At least five buses carrying evacuees from eastern Aleppo arrived in rebel-controlled areas outside the city on December 18 after they were held up in government-controlled southern Aleppo, according to the Syrian Observatory for Human Rights and activists on the ground who were in contact with the evacuees.

It was not immediately clear if convoys would be allowed to deliver more evacuees after armed assailants on December 18 attacked and burned five buses en route to evacuate ill and injured from villages near Idlib in northwestern Syria. The Syrian Observatory for Human Rights blamed the attack on Al-Qaeda-affiliated militants.

The forces of Syrian President Bashar al-Assad over the past week have pushed to establish full control over the eastern part of Aleppo, which the opposition had held since 2012, with an offensive that has been harshly criticized by the UN and Western governments.

[Reuters, AFP, AP]

The International Development Association working to combat poverty

IDA18, the donor meetings for replenishing the resources of the International Development Association IDA (a part of the World Bank) were completed on 15 December in Yogyakarta, Indonesia.

The aim of the IDA is the eradication of extreme poverty and the more balanced distribution of well-being. The IDA lends money on concessional terms as well as providing aid to the poorest developing countries.

Funding for IDA is provided by 47 states. This round of a record $75 Billion is the largest in the 56-year history of the IDA, as now with the new way of leveraging the IDA’s capital it is possible to attract significantly more funding.

The biggest funders continue to be the United States, the United Kingdom and Japan. Finland contributes 105 million euros to the funding. The emphasis in the funding round is on investments in the poorest countries to enable growth, opportunities and social adaptability. Spearhead themes are gender equality, environmentally sustainable development, the economic growth of developing countries and employment, the strengthening of administration and institutions and especially support for fragile and conflict states.


UNICEF to test first humanitarian drone in Africa

In cooperation with the Government of Malawi, the United Nations Children’s Fund (UNICEF) will establish an air corridor and use unmanned aircraft systems (UAS), known as drones, for humanitarian purposes, the agency announced.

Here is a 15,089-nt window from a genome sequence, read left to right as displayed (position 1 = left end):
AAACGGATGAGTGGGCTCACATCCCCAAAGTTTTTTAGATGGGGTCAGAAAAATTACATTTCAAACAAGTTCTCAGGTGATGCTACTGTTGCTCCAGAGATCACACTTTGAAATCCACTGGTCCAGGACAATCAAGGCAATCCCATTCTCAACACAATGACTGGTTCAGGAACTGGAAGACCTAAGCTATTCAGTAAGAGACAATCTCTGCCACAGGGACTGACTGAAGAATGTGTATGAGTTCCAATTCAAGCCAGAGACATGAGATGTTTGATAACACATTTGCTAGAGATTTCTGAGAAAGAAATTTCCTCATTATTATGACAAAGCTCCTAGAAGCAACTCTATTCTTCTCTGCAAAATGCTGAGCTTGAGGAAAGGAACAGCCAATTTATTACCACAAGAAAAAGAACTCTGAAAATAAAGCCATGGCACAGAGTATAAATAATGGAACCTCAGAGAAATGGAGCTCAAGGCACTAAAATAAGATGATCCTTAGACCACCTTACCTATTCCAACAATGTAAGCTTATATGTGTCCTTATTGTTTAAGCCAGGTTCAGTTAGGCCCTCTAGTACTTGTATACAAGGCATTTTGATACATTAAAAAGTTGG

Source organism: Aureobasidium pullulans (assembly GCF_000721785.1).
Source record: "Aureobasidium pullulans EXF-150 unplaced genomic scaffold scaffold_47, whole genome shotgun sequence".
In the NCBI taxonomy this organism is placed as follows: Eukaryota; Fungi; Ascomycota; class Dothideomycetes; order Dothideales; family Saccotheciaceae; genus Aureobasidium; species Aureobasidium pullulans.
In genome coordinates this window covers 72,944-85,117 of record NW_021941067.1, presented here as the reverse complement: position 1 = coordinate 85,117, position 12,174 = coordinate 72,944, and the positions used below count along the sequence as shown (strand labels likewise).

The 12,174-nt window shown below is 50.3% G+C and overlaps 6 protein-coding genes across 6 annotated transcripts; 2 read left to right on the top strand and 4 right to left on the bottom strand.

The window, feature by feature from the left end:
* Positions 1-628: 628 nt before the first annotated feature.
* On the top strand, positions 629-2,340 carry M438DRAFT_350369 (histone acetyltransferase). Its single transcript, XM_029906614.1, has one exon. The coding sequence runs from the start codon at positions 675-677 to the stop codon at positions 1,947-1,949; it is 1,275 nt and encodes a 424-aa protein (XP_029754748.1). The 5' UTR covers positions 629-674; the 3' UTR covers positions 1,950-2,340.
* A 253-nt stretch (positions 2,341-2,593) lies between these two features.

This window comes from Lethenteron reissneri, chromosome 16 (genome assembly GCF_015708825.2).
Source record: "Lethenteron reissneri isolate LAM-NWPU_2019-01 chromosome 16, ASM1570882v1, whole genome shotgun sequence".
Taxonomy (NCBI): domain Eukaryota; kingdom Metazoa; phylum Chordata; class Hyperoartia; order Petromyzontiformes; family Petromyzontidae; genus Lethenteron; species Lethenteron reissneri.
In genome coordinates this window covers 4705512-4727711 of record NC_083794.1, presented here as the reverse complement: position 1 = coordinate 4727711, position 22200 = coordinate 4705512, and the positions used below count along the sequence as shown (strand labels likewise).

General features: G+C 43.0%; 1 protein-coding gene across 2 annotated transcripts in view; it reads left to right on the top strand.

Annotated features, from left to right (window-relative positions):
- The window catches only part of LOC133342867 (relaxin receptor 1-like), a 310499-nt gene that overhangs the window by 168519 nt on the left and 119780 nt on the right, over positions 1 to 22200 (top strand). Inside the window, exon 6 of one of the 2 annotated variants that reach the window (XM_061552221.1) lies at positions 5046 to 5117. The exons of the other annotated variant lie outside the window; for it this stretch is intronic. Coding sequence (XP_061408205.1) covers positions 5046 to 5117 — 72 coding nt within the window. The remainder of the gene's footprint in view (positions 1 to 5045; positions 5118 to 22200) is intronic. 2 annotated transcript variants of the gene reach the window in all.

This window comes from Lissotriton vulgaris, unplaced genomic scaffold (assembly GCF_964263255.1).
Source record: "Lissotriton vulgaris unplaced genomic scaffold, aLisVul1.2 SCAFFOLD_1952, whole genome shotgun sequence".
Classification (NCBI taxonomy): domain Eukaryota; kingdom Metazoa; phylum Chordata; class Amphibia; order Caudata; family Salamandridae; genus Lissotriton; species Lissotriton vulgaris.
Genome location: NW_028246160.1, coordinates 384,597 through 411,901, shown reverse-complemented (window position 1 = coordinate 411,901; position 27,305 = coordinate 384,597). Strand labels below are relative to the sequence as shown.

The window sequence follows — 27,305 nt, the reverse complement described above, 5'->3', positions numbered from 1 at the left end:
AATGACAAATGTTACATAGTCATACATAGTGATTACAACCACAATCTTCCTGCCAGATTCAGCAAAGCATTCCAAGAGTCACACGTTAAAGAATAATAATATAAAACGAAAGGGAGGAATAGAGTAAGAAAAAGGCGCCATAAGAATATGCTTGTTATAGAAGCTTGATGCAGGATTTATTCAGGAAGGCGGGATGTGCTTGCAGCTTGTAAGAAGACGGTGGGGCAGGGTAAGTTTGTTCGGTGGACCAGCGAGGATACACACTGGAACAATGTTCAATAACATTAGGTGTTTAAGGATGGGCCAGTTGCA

“Malawi has over the past years faced serious droughts and flooding,” stated Malawi’s Minister of Transport and Public Works, Jappie Mhango. “The launch of the UAS testing corridor is particularly important to support transportation and data collection where land transport infrastructure is either not feasible or difficult during emergencies.”

The corridor will be the first one in Africa, and the first one to be used globally for humanitarian and development purposes, the agency reports. It will become fully operational by April 2017, while its distance is expected to be no longer than 40 kilometres.

The Humanitarian UAS Testing Corridor will undergo testing in three areas: imagery – generating and analyzing aerial images for development and during humanitarian crises, including for situation monitoring in floods and earthquakes, connectivity – exploring the possibility for UAS to extend Wi-Fi or cellphone signals across difficult terrain, particularly in emergency settings, and transport – delivery of small low weight supplies such as emergency medical supplies, vaccines and samples for laboratory diagnosis, including for HIV testing.

[UN News Centre]

New UN leader must factor Trump into his plans

António Guterres took the oath of office this week to become the next secretary general of the United Nations amid a rise in nationalist movements around the world and what he called a loss of confidence in institutions, including the one he will take over in January.

The next United Nations leader would already have faced tough challenges: war, climate change, widening income inequality, record levels of global displacement. But the election of Donald J. Trump as president of the United States has changed the incoming secretary general’s approach to virtually every major crisis.

1.Even as he needs commitment from the United States, the single largest funder of the United Nations, Mr. Guterres will be under pressure to call out American leaders if they flout the basic values of the United Nations Charter.
2.Guterres has to ensure that Mr. Trump does not severely cut United States funding for the United Nations or dismiss the institution altogether as a platform for solving global problems.